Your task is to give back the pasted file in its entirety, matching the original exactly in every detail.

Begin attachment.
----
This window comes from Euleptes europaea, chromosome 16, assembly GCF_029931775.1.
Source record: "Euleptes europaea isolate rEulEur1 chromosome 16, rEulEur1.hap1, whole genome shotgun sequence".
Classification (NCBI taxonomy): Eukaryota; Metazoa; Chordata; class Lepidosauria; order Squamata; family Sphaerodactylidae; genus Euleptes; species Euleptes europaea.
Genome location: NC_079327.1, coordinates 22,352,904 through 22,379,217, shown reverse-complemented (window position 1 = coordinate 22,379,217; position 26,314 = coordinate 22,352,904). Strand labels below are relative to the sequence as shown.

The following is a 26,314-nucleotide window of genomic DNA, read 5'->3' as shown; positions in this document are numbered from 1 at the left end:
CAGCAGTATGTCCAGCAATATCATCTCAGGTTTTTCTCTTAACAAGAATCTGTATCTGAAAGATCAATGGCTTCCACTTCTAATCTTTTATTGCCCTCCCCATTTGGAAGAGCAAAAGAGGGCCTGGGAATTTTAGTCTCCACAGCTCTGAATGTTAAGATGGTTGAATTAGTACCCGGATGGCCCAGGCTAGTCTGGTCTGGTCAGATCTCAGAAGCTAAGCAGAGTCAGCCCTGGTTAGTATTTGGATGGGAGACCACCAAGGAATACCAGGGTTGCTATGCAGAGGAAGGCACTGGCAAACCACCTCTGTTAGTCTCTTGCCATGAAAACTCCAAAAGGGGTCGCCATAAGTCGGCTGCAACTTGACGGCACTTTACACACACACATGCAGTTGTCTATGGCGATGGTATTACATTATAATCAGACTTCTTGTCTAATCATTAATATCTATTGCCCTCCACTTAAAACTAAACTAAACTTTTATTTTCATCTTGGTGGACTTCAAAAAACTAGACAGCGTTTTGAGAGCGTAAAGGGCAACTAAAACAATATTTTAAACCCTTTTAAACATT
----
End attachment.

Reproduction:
This window comes from Euleptes europaea, chromosome 16, assembly GCF_029931775.1.
Source record: "Euleptes europaea isolate rEulEur1 chromosome 16, rEulEur1.hap1, whole genome shotgun sequence".
Classification (NCBI taxonomy): Eukaryota; Metazoa; Chordata; class Lepidosauria; order Squamata; family Sphaerodactylidae; genus Euleptes; species Euleptes europaea.
Genome location: NC_079327.1, coordinates 22,352,904 through 22,379,217, shown reverse-complemented (window position 1 = coordinate 22,379,217; position 26,314 = coordinate 22,352,904). Strand labels below are relative to the sequence as shown.

The following is a 26,314-nucleotide window of genomic DNA, read 5'->3' as shown; positions in this document are numbered from 1 at the left end:
CAGCAGTATGTCCAGCAATATCATCTCAGGTTTTTCTCTTAACAAGAATCTGTATCTGAAAGATCAATGGCTTCCACTTCTAATCTTTTATTGCCCTCCCCATTTGGAAGAGCAAAAGAGGGCCTGGGAATTTTAGTCTCCACAGCTCTGAATGTTAAGATGGTTGAATTAGTACCCGGATGGCCCAGGCTAGTCTGGTCTGGTCAGATCTCAGAAGCTAAGCAGAGTCAGCCCTGGTTAGTATTTGGATGGGAGACCACCAAGGAATACCAGGGTTGCTATGCAGAGGAAGGCACTGGCAAACCACCTCTGTTAGTCTCTTGCCATGAAAACTCCAAAAGGGGTCGCCATAAGTCGGCTGCAACTTGACGGCACTTTACACACACACATGCAGTTGTCTATGGCGATGGTATTACATTATAATCAGACTTCTTGTCTAATCATTAATATCTATTGCCCTCCACTTAAAACTAAACTAAACTTTTATTTTCATCTTGGTGGACTTCAAAAAACTAGACAGCGTTTTGAGAGCGTAAAGGGCAACTAAAACAATATTTTAAACCCTTTTAAACATT